A contact hole having a diameter of 0.2 μm and a depth of 0.8 μm was filled with the photoresist composition obtained from Example 4 by a spin-coating method of 1200 rpm, and baked at 140° C. for 90 seconds to obtain a uniform photoresist film without a void.

III. Ion-Implanting Process Method Example 5 (5-1) Formation of the Underlying Layer Pattern

An underlying layer was formed on a silicon wafer treated with HMDS (hexamethyl disilazane), and the disclosed photoresist composition obtained from Example 2 was spin-coated thereon and soft-baked at about 130° C. for about 90 seconds to form a photoresist film at 3,500 Å. After soft-baking, the photoresist film was exposed to light using an ArF laser exposer, and post-baked at about 130° C. for about 90 seconds. After post-baking, it was developed in 2.38 wt % tetramethylammonium hydroxide (TMAH) aqueous solution for about 30 seconds, to obtain the 110 nm photoresist pattern (see FIG. 5). The underlying layer is etched with the photoresist pattern as a mask to form the underlying layer pattern.

(5-2) Ion-Implanting Process

The photoresist pattern obtained from Example 3-1 is removed by the aqueous TMAH solution to expose the underlying layer pattern. The disclosed photoresist composition obtained from Example 3 was spin-coated on the underlying layer pattern and was soft-baked at about 140° C. for about 90 seconds to form a uniformly filled photoresist film in the space between underlying layer patterns at 2,000 Å (see FIG. 6)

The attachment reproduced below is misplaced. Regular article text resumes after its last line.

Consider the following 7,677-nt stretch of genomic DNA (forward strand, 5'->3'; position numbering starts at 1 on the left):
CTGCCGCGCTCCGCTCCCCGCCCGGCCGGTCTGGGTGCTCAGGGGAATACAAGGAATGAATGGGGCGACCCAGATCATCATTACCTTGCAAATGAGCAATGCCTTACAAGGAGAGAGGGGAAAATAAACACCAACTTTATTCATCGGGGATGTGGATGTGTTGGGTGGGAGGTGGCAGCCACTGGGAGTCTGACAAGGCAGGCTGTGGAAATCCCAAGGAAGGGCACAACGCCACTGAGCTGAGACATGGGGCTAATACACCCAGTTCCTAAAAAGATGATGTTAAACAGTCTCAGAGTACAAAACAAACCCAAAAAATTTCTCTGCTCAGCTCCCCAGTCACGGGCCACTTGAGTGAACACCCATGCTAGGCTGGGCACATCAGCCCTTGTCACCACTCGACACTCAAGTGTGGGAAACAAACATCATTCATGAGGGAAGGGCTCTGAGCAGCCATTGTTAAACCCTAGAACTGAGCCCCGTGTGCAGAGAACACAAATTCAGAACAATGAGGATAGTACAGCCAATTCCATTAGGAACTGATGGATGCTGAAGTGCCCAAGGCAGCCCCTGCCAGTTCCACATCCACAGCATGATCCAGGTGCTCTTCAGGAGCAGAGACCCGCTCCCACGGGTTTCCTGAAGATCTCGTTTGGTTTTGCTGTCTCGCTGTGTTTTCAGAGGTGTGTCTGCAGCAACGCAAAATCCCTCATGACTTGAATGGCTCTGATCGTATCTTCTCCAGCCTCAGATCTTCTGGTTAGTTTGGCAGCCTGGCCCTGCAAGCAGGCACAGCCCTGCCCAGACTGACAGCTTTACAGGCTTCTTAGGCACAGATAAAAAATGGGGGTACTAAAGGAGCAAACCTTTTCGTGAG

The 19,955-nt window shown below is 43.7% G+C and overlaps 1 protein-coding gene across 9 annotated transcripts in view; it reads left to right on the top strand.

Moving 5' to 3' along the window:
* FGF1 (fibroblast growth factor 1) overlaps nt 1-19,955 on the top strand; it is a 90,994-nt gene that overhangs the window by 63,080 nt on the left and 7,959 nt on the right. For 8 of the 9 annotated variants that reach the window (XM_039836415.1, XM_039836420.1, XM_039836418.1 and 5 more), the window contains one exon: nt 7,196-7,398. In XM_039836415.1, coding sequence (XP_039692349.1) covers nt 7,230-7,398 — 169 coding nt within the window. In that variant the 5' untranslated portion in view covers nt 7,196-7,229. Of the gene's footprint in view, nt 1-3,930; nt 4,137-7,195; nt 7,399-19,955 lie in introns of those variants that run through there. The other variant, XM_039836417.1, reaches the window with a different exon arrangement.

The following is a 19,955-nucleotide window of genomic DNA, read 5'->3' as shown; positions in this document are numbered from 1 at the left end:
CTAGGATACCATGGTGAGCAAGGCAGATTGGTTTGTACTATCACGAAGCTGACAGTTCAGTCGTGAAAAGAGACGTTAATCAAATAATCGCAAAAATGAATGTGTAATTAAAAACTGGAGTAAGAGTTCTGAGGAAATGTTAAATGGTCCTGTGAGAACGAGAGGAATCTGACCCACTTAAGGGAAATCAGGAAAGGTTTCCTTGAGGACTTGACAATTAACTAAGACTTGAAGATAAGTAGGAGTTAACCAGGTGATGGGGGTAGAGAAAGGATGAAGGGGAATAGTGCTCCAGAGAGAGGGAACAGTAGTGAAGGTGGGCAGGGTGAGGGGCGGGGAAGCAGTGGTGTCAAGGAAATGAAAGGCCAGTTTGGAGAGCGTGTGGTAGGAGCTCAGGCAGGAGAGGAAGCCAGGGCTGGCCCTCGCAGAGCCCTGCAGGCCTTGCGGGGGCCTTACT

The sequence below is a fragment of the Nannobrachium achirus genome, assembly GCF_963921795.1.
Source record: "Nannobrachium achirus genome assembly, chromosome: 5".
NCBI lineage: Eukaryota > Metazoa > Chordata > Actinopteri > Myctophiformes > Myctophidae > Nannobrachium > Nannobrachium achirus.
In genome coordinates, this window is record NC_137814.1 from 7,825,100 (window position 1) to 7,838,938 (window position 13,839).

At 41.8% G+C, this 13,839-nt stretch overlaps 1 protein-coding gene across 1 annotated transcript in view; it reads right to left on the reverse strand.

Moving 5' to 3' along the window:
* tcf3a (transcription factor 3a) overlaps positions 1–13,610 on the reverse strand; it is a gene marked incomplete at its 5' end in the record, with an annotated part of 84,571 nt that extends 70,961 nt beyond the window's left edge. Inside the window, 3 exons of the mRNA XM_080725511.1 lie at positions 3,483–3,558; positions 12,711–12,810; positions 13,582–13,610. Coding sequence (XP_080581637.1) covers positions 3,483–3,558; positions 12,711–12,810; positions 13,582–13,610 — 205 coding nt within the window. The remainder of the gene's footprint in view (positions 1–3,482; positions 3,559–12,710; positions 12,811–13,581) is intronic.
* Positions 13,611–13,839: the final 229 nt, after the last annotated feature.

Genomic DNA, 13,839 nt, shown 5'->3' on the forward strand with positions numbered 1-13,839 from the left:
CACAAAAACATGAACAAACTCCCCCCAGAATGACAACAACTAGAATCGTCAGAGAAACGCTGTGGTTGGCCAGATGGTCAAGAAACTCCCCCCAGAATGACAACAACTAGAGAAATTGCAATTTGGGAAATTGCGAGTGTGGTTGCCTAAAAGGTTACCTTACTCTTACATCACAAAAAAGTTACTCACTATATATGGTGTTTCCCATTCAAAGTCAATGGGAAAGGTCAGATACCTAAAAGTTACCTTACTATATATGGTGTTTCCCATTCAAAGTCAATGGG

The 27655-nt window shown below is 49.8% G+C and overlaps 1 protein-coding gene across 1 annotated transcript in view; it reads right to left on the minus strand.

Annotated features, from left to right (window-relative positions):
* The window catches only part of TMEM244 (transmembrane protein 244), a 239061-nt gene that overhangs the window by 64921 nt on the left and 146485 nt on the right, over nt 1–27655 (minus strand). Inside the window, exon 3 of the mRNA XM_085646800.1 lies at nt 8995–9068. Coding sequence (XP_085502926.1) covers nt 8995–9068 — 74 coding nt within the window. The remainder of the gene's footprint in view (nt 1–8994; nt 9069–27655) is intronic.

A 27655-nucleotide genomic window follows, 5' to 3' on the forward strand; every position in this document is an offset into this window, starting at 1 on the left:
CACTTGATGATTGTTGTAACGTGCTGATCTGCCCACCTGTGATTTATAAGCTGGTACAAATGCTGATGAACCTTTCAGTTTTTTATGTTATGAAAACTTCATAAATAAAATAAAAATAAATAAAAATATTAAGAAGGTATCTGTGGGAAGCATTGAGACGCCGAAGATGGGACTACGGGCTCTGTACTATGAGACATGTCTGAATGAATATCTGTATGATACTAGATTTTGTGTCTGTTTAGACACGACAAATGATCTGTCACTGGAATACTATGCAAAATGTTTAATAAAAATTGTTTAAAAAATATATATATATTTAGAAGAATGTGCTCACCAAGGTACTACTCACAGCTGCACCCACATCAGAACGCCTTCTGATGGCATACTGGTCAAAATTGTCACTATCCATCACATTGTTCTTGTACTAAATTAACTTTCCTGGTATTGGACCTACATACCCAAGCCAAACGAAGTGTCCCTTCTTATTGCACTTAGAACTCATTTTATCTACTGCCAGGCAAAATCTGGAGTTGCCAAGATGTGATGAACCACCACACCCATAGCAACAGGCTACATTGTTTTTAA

The exposure and developing process was performed on the photoresist film to form 80 nm photoresist pattern having an open portion and a portion filled with photoresist alternately between underlying patterns. Then, Br ions were implanted on the open portion with the photoresist pattern as a mask by an intermediate implanting process of 50 KeV and Dose=2Χ1013. After the ion-implanting process, the exposure and developing process was performed on the resultant structure to remove the remained photoresist pattern as a mask.

As a result, a semiconductor substrate including 0.08 μm L/S underlying pattern where an ion-implanting region is alternately formed is manufactured.

Example 6

The procedure of Example 5 was repeated using the photoresist composition of Example 4 instead of the photoresist composition of example 3 to obtain the 0.08 μm L/S underlying pattern where an ion-implanting region is alternately formed is manufactured

As described above, a uniform photoresist pattern that has no voids can be obtained with the disclosed photoresist composition having reduced surface tension, so that a subsequent ion-implanting process is stably performed to improve the yield of semiconductor devices.

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Classifications
U.S. Classification430/314, 430/313, 430/330, 430/311, 430/317, 430/329, 430/907, 430/910, 430/326
International ClassificationG03F7/30, G03F7/039, G03F7/20, G03F7/38, G03F7/36
Cooperative ClassificationY10S430/108, G03F7/0046, G03F7/0045, G03F7/0395, H01L21/3127, Y10S430/111, G03F7/0035
European ClassificationH01L21/312F, G03F7/039C1, G03F7/00R, G03F7/004D, G03F7/004F